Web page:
The surge in long positions shows the weight of sentiment among speculators that coffee prices have further room to climb. It would seem unlikely that coffee could replicate the magnitude of the cocoa run at this stage, but it is worth noting that robusta prices are already at their highest since 1994 and arabica prices are fast approaching the peaks set in Q1 2022.

Arabica coffee cot report 2nd april

Managed Money positions on ICE Arabica Futures, shown in ChAI Insight

Consumer Impact

As the wholesale benchmarks track higher, it is a matter of time until the increases are passed on by businesses, whether they are industry giants or small independents. In the former camp, Lavazza recently announced a 14.9% drop in its 2023 core profit due to “a sharp increase in the cost of coffee beans and its decision to limit price increases”, according to Reuters. Not all coffee manufacturers will choose to absorb increased costs in this manner. Lavazza has a reputation for high quality coffee and has traditionally been a more expensive option for consumers. Prior to the recent increase, Lavazza was therefore likely operating with a greater profit margin than those producers who are competing at the cheaper end of the market, where margins will already be under greater threat from the recent rally in wholesale prices.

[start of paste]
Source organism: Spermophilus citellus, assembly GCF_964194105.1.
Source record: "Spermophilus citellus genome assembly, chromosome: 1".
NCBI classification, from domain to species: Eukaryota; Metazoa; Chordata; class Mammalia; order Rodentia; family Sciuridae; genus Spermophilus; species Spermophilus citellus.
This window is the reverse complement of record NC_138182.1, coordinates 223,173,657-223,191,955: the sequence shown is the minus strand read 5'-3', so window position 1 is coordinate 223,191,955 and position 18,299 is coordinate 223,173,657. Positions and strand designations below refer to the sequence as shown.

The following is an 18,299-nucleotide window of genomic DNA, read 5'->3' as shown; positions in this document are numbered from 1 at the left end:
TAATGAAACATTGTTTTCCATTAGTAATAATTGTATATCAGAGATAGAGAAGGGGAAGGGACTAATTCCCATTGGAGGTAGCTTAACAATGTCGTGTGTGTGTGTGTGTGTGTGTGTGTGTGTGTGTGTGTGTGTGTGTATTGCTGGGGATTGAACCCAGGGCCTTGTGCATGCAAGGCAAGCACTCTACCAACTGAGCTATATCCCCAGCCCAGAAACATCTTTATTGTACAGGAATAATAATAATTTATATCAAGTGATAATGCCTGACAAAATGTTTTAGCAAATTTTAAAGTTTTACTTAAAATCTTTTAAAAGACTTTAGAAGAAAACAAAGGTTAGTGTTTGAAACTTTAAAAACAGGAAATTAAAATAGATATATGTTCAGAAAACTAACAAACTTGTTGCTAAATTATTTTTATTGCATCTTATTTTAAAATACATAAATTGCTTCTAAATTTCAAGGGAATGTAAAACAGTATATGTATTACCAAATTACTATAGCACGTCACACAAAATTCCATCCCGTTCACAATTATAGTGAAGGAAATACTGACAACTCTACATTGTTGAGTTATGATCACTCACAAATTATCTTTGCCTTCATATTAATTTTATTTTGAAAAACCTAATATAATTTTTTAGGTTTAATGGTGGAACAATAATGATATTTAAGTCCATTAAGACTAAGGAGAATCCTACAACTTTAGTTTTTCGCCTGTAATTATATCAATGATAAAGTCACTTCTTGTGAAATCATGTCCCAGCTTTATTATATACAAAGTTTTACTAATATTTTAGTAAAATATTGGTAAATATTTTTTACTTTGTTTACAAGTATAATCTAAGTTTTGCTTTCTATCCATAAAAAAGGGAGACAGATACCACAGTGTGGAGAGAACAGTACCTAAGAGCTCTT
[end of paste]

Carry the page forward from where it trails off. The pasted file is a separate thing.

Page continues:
For small independent coffee roasters and manufacturers, the challenge will be staying in business without having to raise prices to the point where customers turn away. A row has recently broken out in the Australian press over this very issue after Lachlan Ward, the chief executive of St Ali coffee roasters, declared that Australians should pay a minimum of $5.50 (£2.85) for a cup of coffee, as reported in the Guardian. Ward argues that independent coffee shops, who like other small businesses have already weather high energy prices and interest rates in recent years, need to raise their prices to protect their own future. The furore that has developed around this issue in Australian heralds a choice that many people will have to decide in the near future; how much are they willing to pay for their cup of coffee?